shower of pink sweet peas and
Ophelia roses. Mrs. Ekwall was
gowned in peachbloom and silver
taffeta with wreath of silver leaves
in her hair, carrying" orchid color
sweet peas and Ophelia roses. Little
Bobbie Recken wore white stin.
Mrs. David, mother of the bride,
was gowned in iridescent and jet
' -
Miss Rosemary Burroughs of Mil
waukee. Wis., who is a junior at the
University of Wisconsin, is being
entertained extensively while visit
ing' her former home, Portland. Miss"
Burroughs has been the house guest
of Mrs. L. R. Bailey of the Alameda
and was honored at a smart dinner
at the Columbia Gorge hotel with
Mrs. Bailey as hostess. Aiss Pene
lope Gehr, Miss Bertha Peterson and
Miss Vivian Granell were among
others who entertained Miss Bur
roughs. Mrs. H. Mumm and Mrs. F. Kalsch
will be hostesses Thursday afteV-
i-noon for the Elks women s cara
party. High honors in bridge last
week were held by Mrs. H. P. Cloyes
Mrs. Joseph Stafford and Mrs. M.
Applestone. In 600, Mrs. C. Lame
reaux, Mrs. Harry Green and. Mrs.
N. P. Anderson held high scores.
Mrs. Frederick Trow, of Rainier,
Or., is in Portland and is at the
Imperial hotel. I -
Mr. and Mrs. A. E. Jackson have
returned from a two months' trip
through the interior of Alaska.
Mr. and Mrs. Weldon Lincoln
Rinhv of Irvinsrton announce the
marriage of their daughter, Marion,
to Lee Sydney Hickman. The young
couple will reside in Hoquiam. Wash.
Mr. and Mrs. Craig Redman (Gene
vieve Strickland), of 219 Wrest Em
erson avenue, are receiving congrat
ulations upon the arrival of their in
fant daughter, Ardys Gene,
Mr. and Mrs. W. B. Walsh and
family returned home Sunday after
a week at Rocka-way.
Congratulations are being received
by Dr. and Mrs. Lyle A. Baldwin on
the arrival-of a son, k Robert Saw
tell Baldwin, at the Portland sani
tarium on August 11.
Mr. and Mrs. D. H. Martin of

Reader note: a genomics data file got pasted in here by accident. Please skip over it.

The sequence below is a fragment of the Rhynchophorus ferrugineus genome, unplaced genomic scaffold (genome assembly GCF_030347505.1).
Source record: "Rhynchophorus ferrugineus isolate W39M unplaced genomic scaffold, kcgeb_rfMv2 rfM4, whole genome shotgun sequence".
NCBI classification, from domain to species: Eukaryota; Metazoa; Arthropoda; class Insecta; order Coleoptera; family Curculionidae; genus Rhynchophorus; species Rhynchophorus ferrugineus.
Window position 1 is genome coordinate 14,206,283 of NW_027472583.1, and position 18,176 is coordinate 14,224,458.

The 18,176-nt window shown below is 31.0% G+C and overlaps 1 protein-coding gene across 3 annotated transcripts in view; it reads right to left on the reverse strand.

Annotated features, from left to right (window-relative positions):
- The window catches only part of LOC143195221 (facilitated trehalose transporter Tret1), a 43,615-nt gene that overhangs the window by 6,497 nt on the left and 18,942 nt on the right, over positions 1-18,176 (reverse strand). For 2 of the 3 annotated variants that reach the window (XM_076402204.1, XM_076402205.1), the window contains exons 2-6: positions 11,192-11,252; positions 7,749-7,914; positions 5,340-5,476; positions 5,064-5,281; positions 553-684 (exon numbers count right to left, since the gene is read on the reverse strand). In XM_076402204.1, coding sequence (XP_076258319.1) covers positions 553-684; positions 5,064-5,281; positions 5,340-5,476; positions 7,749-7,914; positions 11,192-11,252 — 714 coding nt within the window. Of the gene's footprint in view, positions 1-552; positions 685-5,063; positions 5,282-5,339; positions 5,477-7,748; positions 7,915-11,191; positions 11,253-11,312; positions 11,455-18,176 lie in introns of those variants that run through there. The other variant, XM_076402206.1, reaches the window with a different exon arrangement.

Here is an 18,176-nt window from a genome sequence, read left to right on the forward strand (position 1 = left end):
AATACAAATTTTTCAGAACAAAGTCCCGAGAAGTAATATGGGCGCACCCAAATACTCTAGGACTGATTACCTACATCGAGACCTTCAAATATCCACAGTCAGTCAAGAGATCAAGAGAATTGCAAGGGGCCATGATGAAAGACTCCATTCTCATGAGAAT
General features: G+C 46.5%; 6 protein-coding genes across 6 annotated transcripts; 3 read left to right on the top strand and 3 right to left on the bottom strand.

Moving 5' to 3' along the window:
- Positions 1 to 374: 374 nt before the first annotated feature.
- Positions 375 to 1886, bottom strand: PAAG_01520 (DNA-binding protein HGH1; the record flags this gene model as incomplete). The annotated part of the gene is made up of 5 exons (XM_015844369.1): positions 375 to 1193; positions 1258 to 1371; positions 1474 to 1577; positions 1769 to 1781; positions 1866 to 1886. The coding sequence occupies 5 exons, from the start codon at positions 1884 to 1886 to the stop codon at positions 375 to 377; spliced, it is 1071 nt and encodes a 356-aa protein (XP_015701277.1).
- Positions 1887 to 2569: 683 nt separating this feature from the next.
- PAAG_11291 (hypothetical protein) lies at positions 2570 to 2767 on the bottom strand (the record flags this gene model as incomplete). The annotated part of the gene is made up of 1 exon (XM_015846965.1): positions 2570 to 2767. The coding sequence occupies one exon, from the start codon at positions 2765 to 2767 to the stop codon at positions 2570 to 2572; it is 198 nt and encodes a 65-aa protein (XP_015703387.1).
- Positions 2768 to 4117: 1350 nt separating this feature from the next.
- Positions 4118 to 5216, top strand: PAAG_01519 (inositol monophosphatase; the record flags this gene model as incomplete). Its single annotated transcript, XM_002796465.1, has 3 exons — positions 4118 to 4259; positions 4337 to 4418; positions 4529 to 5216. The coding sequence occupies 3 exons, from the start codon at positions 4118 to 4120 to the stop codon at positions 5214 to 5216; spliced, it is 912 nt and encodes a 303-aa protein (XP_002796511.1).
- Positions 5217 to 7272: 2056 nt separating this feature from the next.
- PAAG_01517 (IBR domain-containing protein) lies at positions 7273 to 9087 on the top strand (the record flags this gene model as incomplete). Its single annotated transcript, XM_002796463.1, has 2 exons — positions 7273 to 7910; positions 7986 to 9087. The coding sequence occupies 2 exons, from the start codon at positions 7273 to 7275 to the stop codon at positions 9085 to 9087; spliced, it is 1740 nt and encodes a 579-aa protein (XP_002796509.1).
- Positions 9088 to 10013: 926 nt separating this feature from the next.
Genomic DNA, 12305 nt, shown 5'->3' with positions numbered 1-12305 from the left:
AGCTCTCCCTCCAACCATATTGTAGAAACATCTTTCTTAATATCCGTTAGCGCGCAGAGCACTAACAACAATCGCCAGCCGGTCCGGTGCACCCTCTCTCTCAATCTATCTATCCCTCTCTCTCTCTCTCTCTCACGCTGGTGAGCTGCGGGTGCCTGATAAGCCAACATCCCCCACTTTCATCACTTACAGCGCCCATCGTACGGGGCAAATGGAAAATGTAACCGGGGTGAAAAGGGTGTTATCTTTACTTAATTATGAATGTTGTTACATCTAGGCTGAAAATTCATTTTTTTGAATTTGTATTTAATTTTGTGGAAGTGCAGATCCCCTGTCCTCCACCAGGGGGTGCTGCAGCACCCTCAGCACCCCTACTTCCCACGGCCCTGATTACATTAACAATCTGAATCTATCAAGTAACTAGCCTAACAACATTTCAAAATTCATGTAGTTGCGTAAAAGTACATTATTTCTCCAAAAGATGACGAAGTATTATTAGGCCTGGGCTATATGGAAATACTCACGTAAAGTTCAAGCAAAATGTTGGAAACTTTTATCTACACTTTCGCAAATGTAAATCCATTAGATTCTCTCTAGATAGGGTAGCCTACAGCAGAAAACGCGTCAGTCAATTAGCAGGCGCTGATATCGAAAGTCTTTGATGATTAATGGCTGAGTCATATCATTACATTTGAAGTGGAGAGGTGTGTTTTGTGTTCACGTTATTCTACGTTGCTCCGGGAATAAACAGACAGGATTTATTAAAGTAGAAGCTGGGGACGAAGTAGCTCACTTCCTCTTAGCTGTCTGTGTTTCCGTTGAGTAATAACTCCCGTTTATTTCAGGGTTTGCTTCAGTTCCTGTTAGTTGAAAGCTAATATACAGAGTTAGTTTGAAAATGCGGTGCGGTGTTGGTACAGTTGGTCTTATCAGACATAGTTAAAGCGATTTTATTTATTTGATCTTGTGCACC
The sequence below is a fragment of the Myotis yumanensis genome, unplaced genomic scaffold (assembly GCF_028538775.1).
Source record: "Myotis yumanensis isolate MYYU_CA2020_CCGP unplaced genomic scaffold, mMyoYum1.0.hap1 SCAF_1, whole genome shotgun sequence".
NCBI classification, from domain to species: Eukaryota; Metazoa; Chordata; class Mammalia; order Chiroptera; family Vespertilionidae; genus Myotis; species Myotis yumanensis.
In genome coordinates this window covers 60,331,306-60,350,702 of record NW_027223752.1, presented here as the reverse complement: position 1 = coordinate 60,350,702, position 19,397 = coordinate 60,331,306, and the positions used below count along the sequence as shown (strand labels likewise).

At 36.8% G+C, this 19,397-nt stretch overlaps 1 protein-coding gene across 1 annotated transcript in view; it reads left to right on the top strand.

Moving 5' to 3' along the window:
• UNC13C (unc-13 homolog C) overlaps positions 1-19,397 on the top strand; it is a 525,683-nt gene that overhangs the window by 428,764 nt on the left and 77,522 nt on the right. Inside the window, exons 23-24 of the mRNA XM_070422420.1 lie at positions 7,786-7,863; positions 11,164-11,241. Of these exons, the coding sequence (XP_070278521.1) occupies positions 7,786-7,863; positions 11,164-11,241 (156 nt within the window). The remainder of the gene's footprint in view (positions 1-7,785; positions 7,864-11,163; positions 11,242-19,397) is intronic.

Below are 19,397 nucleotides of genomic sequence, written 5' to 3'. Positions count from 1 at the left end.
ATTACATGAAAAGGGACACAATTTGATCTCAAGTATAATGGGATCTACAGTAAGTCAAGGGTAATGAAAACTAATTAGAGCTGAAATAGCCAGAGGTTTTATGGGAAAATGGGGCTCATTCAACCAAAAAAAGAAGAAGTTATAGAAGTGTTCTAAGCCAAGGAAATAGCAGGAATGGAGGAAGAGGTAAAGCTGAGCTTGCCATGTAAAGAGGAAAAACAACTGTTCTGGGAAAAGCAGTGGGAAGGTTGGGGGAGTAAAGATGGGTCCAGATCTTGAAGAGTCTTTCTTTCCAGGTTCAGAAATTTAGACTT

Kansas City are the guests of. Mr.
and Mrs. John S. Manley in Laurel
hurst. x.
Mrs. Marion Endicott Howe, who
has been visiting in Portland for
several weeks, left for, her home
in Boston last Thursday.
Aline Howell" complimented her
house guest. Miss Audrey Collins of
Seattle, with a bridge-tea on Friday
afternoon- at her home in Laurel
hurst. Four tables of bridge were
played. The guests were: Helen
Carman, Maxine Stout, Marjorie
Weber of Helena, Mont., Alice Flan
agan. Mrs. Dr. Cudlipp, Mrs.
Meighan, Mrs. Kenneth Phillips.
Elizabeth Kirby, Helen Shumate,
Mrs. A. C. Wassard, Ruth Rodgers,
Mrs. Clarence Gray, Florence Knapp,
Mrs. Willis Barker, Eunice Cowgill,
Inez Fairchild.
Eunice Cowgill entertained at her
home Saturday afternoon with a
luncheon honoring Miss Audrey
Collins of Seattle, house guest of
Aline Howell.
Mr. and Mrs. Arthur M. Sher
wood have given up their residence
on Portland Heights and are maK
ing their home with Mrs. Sherwood's
sister, Mrs. Gordon Forbes, tempo
rarily. Their new residence in Dun
thorpe will be ready for occupancy
in October.
Mr. and Mrs. Frederick G. Wheeler
and their daughters, the Misses
Katherine and Anna Wheeler, will
leave this week for Seavdew, Wash.
Portland friends of Mrs. Norman
Murray Smith (Genevieve Thomp
son) will be interested to know that
her most recent play, "Housewives
Local No. 1," is being presented at
the Colonial theater, San Diego. Cal.
this week, with Charlotta Treadway
Charles Perley and Winifred Green
wood in the cast.
Tomorrow at 2 o clock the women
of Trinity parish are asked to meet